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Adagio Teas
   Features  >  NY Theater Reviews

 
RADIO GOLF
at The Cort Theatre

HISTORY HAS ITS PLACE
By Stuart Miller

  Tonya Pinkins

For the tenth and final play of his majestic cycle of African-American life in the 20th-century, August Wilson set himself a monumental task: to write a play about real estate deals, middle-class ambition and backroom politics that still sings the blues... even if the protagonist has whitewashed those deep-seated feelings away as best he can.

And he largely pulls it off, an astonishing accomplishment, especially considering the circumstances: Wilson worked hard to finish Radio Golf shortly before his death in 2005 but "finish" is a relative term for a man who loved rewriting his shows throughout their meandering journeys to Broadway.

The result at the Cort is a play that seems a tad off-balance, with one character seemingly incomplete and another that could have used some nuance. Yet the play packs extra power, not just because of the bittersweet poignancy of a series finale but because it is set in 1997-the closest Wilson ever came to writing in the present-and thus generates more immediacy and urgency than some plays from earlier in the cycle. Additionally, it follows hard after the Signature Theater Company's superb Wilson season (Seven Guitars,Two Trains Running, and King Hedley II), a reminder of how each play imbues the subsequent ones with extra depth.

The story is set in the new office of real estate entrepreneur Harmond Wilks (Harry Lennix), who wants to redevelop the blighted Hill District and as a mayoral candidate also harbors hopes of transforming the entire city of Pittsburgh. Wilks' strong-willed wife, Mame (Tonya Pinkins), seems most comfortable bossing Wilks (unsuccessfully) as advisor and campaign manager. Wilks' business partner Roosevelt Hicks (James A. Williams) has his eyes on only one prize-he's willing to chase dollar signs at any cost to his soul. Their grand plans are threatened when it's revealed that their major project--upscale housing plus Barnes & Noble, Starbucks and Whole Foods-requires razing the former home of Aunt Ester, Wilson's ancient sage who was an on- and off-stage presence in other plays. Worse still, the home apparently belonged to Elder Joseph Barlow (Anthony Chisolm), who, along with struggling handyman Sterling Johnson (John Earl Jelks), arouses contempt in Hicks but stirs long-buried emotions in Wilks.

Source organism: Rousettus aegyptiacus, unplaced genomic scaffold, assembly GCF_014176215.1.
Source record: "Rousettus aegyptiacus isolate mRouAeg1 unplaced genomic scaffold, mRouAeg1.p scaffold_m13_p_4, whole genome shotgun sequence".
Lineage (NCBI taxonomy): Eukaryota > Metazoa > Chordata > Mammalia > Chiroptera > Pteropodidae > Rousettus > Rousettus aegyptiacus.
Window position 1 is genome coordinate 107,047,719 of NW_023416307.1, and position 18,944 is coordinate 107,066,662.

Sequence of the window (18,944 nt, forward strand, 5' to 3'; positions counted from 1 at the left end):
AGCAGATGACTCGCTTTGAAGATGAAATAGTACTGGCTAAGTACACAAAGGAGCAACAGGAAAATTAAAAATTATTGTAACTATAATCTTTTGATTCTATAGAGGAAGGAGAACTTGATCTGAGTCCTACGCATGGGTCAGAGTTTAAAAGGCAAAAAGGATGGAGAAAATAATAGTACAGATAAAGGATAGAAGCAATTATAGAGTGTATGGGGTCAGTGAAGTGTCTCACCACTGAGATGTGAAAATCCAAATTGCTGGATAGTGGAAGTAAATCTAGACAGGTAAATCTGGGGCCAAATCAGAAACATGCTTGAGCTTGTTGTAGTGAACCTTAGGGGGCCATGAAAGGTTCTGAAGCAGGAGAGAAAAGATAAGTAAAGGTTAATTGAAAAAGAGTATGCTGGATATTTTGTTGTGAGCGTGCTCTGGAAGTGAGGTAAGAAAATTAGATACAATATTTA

The plot has more twists and turns than a typical Wilson play yet all the maneuverings essentially pit Johnson and Barlow (who, like Wilks, is a descendant of character from Wilson's "Gem of the Ocean," set 93 years earlier), representing the values of community and of understanding one's roots versus Hicks and Mame Wilks, the symbols of unchecked ambition, willing to shrug off the past and suffer a few casualties in the name of a brighter, or at least, wealthier, future. Harmond Wilks is caught in the middle but Wilson has created an unfair fight. Mame is sketchily drawn, a far cry from the women of Hedley or Seven Guitars, while Hicks is too much the greedy villain, although Williams brings this sneering Gecko-wannabe vividly to life.

Also, in Wilks, Wilson has purposely created his blandest protagonist ever, a man without any poetry, someone who has repressed his true self in his climb up the socioeconomic ladder; it's a bold move but early on it also leaves a void at the play's center, especially since Lennix rushes and occasionally swallows his lines in the first act. (It is also odd that Wilks, raised in the Hill District, doesn't seem to know some of the old residents and hangouts mentioned by Barlow and Johnson.) But in the second act, as the confrontations build, Lennix settles in, proving especially adept as a reactive performer, his character finding himself by learning from others.

 


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